Attorney General Eric Holder testified yesterday before the House Judiciary Committee. As you mght expect, members took the opportunity to press Holder on his views regarding terrorists’ rights. And Holder appears to have given the subject some thought! Fox News reports:
Republicans pressed Holder over recent decisions to prosecute terrorism suspects in civilian courts, and they suggested he intends to treat terrorism suspects as “common criminals.”
Holder said such suggestions tend to “get my blood boiling,” calling them “anything but the truth.”
He said the “apt” comparison is to mass murderers like Charles Manson, who is currently serving a life sentence for orchestrating a killing spree in the 1960s.
Trying to explain the analogy, Holder said mass murderers like Manson still reserve the right to go before a jury and have the charges against them proved beyond a reasonable doubt.
Holder was asked whether that means Usama bin Laden, if captured, would be tried in a civilian court and afforded the same rights as Charles Manson.
“In some ways I think they’re comparable people, in some ways,” Holder said.
More coverage of Holders’ testimony is accessible here, but I haven’t found a transcript of it. In the news reports, Holder appears unwilling or unable to address the legal distinctions among criminal defendants, prisoners of war and unlawful enemy combatants. Here is one key distinction: Only criminal defendants have a right to trial by jury.
Invoking Charles Manson may make for brilliant argument in a college bull session, but are we supposed to take this seriously from the Attorney General of the United States in the midst of a war against an enemy that does not observe any legal norms? The more Holder talks, the more he sounds like a dope.
JOHN adds: Scott’s wish is my command. Here is the colloquy from yesterday’s hearing:
MOLLOHAN: Yes. Finally, Attorney General Holder, there is the concern, or the argument at least, made that holding trials in civilian courts somehow afford detainees too many rights. As a lawyer, I always wondered about those arguments with the — would like very much to hear you speak to that concern.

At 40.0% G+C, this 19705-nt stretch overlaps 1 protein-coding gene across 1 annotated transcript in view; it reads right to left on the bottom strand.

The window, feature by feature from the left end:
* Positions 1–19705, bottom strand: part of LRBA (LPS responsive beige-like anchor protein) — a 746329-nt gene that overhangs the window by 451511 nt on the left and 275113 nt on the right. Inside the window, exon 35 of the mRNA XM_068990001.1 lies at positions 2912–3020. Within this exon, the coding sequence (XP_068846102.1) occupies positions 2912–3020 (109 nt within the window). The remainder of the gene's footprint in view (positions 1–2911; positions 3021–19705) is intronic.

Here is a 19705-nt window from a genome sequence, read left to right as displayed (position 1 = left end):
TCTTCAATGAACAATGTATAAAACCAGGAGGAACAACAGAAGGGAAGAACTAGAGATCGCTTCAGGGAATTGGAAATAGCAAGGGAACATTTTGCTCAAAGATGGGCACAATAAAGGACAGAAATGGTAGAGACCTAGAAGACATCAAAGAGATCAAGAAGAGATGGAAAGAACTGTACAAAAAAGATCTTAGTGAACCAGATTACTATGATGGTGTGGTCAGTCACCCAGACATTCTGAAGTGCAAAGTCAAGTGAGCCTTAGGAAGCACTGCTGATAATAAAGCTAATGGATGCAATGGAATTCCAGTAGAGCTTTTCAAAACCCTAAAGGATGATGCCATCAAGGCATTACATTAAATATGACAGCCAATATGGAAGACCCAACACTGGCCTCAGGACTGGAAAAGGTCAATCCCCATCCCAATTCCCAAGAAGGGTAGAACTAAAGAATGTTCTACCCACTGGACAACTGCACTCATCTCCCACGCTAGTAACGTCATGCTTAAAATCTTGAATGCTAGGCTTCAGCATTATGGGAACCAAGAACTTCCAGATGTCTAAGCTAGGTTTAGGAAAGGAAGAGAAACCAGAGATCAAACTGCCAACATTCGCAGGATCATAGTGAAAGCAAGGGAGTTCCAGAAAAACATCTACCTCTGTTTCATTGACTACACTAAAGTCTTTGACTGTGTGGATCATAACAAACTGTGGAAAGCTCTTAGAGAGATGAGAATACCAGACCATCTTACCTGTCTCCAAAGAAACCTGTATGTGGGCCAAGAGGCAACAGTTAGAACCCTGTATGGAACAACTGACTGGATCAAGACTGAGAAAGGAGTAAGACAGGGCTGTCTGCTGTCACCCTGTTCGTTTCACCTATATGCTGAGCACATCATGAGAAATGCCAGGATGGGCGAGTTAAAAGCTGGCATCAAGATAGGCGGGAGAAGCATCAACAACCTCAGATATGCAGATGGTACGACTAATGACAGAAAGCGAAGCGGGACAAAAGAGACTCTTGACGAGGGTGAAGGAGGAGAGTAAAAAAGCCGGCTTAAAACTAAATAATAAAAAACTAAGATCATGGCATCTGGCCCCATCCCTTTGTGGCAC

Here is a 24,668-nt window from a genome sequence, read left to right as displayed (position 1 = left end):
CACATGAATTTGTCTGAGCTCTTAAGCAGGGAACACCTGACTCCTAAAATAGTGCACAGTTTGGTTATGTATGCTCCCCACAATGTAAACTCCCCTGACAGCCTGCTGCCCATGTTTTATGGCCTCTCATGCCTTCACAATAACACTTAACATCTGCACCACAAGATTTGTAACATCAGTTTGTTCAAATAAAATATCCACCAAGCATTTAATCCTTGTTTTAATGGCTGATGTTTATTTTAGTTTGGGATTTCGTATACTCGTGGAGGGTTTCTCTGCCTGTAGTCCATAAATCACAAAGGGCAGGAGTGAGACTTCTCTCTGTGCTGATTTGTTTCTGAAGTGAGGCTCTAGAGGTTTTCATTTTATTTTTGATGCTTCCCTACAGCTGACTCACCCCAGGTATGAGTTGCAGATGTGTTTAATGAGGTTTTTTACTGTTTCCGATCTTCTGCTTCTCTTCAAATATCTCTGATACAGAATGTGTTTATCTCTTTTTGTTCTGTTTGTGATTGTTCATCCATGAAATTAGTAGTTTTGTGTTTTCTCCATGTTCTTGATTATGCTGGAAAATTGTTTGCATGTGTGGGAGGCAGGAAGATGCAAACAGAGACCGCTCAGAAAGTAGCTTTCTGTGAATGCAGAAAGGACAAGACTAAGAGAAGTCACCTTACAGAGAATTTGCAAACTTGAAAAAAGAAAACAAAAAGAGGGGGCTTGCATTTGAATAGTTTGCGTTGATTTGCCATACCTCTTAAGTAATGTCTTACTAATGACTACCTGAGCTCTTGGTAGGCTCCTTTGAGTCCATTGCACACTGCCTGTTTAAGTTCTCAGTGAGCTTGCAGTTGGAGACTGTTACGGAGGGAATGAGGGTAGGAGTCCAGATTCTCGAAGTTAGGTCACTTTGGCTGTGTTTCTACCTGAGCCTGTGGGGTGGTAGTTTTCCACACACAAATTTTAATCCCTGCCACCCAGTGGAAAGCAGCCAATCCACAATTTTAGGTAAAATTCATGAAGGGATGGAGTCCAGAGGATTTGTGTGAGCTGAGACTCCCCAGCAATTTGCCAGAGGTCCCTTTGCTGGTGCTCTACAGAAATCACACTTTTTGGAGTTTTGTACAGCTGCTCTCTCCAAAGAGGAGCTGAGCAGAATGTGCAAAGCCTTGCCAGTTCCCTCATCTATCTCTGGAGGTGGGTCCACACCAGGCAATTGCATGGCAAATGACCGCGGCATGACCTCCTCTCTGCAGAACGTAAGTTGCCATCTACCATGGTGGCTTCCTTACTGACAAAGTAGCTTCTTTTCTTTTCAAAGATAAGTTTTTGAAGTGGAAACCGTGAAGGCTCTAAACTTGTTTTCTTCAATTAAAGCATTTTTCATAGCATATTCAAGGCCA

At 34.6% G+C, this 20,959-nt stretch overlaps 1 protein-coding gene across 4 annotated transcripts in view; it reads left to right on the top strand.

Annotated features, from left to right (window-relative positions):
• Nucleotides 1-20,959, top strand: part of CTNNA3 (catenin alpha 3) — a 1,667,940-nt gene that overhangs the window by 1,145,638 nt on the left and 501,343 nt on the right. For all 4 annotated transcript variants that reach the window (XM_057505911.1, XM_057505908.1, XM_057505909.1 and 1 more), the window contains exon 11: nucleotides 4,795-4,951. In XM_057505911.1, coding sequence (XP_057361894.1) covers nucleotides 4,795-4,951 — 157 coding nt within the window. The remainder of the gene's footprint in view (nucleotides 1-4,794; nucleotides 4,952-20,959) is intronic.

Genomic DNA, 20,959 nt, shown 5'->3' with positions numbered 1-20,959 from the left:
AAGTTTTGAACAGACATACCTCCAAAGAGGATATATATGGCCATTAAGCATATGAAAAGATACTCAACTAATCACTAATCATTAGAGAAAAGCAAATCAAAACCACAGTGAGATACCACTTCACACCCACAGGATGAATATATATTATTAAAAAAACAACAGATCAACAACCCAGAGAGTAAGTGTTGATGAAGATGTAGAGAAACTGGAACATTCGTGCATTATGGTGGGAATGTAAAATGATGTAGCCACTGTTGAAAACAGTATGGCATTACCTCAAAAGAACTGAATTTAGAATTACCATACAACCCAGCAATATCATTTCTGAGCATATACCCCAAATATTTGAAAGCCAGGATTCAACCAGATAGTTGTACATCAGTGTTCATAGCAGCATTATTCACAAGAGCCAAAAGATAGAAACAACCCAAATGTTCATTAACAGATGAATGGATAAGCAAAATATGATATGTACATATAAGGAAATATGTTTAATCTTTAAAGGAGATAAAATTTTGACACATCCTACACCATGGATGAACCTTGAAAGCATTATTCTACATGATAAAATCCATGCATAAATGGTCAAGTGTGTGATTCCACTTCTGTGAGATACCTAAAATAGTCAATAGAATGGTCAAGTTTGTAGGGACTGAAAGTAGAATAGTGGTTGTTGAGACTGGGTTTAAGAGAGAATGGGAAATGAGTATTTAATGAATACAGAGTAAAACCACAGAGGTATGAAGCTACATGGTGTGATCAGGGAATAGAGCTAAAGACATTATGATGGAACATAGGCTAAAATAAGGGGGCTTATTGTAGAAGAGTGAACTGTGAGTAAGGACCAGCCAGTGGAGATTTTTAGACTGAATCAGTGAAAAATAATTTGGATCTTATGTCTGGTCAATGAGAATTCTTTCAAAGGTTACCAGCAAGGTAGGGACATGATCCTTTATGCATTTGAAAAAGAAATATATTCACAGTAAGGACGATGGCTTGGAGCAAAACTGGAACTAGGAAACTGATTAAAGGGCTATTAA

HOLDER: Well, I’m really glad you asked me that question because that’s one that tends to get my blood boiling. The notion that a defendant in an Article III court is somehow being treated in an inappropriate special way that he’s being coddled is anything but the truth. A person charged with murder, and many of these defendants are, these defendants charged with murder are treated just like any other murder defendant would be.
The comparison to are they getting more rights than the average American citizen is not an apt one. The question is are they being treated as murderers would be treated. And the answer to that question is yes, they have the same rights that a Charles Manson would have, any other kind of mass murderer. Those are the comparisons that people should be making in trying to make the determination about how terrorists are being treated and not compare them to average citizens who create no harm, who have committed no crimes.
CULBERSON: Thank you, Mr. Chairman. And thank you, Mr. Attorney General for appearing before us. In response a moment ago to a question from the chairman, you said that terrorists have the same rights as Charles Manson, correct?
HOLDER: I said that murderers have the same rights as Charles Manson. And if these people are charged with murder in essence that’s — those are the kinds of rights that they would get.
CULBERSON: And terrorists who have murdered U.S. citizens and the approach of your Department of Justice is they have the same rights as Charles Manson?
HOLDER: In the sense that a murder has the right to go before a jury, get the acts that he’s charged with proven beyond a reasonable doubt. Yes.
CULBERSON: So therefore, Osama bin Laden in your opinion has the same rights as Charles Manson?
HOLDER: In some ways I think they’re — they’re comparable people. In some ways…